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Backgrounder: Ben Webster - King of the Tenors


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Too often we think of the post-war tenor saxophone revolution as being solely in the hands of the tough Coleman Hawkins and laid back Lester Young. There actually was a third revolutionary in the mix—Ben Webster.

The breathy Ellingtonian swinger had a gruffer sound than Prez but was more romantic and seductive than Hawk. And while Webster didn't have many followers who imitated his approach, he was still a vibrant force, influencing players such as Lucky Thompson and Jimmy Forrest. 

A great entry point for Webster is an album he recorded for Verve in 1953 with assorted players. Known originally as The Consummate Artistry of Ben Webster when released in 1954, the album was reissued in 1957 as King of the Tenors.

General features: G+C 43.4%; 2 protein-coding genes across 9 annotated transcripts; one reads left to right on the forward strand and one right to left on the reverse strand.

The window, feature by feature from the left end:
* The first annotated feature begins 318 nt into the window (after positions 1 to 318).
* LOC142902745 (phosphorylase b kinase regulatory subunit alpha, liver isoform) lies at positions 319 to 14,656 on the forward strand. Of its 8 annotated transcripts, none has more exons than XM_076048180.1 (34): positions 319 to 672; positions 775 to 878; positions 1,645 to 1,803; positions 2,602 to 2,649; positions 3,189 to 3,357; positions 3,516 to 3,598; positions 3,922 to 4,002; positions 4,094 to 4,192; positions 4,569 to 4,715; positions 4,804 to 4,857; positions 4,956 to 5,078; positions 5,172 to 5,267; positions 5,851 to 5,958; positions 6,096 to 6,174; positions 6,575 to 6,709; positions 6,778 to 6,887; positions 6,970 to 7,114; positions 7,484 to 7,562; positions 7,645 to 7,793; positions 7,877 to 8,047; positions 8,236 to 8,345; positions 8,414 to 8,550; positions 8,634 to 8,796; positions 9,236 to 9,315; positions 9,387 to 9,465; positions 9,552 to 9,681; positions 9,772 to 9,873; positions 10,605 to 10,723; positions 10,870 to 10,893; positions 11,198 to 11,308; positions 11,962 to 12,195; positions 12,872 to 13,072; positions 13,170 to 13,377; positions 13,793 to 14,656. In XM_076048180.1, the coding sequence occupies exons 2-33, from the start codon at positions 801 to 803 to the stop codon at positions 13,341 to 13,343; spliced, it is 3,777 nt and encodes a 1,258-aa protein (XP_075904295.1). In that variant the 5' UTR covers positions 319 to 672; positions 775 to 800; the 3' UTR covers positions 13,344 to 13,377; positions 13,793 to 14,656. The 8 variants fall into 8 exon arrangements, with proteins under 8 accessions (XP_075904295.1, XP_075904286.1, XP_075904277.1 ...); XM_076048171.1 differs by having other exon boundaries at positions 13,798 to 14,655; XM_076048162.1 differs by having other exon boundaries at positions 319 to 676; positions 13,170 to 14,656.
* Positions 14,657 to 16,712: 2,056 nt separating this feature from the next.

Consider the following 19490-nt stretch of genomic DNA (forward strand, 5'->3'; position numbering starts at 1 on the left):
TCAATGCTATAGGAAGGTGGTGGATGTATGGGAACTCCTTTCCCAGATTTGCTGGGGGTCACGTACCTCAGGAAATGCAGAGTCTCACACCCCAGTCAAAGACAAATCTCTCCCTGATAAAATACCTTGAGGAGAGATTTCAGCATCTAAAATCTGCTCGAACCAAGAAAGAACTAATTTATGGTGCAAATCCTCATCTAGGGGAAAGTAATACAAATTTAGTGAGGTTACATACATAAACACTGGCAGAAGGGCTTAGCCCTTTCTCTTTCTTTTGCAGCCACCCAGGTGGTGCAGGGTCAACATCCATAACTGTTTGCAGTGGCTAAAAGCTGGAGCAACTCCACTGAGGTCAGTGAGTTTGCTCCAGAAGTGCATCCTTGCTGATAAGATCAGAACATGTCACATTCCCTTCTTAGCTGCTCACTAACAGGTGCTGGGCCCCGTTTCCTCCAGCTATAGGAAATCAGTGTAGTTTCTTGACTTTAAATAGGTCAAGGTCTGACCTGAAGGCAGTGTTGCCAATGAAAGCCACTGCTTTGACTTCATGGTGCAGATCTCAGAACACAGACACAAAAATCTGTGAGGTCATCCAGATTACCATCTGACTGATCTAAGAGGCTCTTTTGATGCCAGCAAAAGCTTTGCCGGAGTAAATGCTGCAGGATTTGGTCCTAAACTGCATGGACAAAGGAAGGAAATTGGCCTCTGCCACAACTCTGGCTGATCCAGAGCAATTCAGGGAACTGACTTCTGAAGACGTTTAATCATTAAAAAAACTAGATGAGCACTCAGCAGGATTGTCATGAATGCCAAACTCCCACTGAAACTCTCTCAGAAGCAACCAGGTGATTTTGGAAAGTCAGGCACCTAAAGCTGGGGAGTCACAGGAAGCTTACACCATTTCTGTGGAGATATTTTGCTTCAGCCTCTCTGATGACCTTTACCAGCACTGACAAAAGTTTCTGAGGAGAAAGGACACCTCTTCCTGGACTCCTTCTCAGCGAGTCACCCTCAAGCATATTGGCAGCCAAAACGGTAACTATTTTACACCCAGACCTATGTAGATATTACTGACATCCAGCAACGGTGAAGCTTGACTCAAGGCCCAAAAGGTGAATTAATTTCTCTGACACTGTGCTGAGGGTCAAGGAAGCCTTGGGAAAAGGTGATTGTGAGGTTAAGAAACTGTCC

Here's the complete King of the Tenors without ad interruptions...

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This story appears courtesy of JazzWax by Marc Myers.
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Track Listing

King Of The Tenors; Tenderly; Jive At Six; Don't Get Around Much Anymore; That's All; Bounce Blues; Pennies From Heaven; Cottontail; Danny Boy; The Soul Of Ben Webster; Fajista; Chelsea Bridge; Charlotte's Piccolo; Coal Train; When I Fall In Love; Ev's Mad; Ash.


Ben Webster
saxophone, tenor
Art Farmer
Herb Ellis
Benny Carter
saxophone, alto
Ray Brown
bass, acoustic
Barney Kessel
guitar, electric

Album information

Title: King Of The Tenors - The Soul Of Ben Webster | Year Released: 1992 | Record Label: Verve Records





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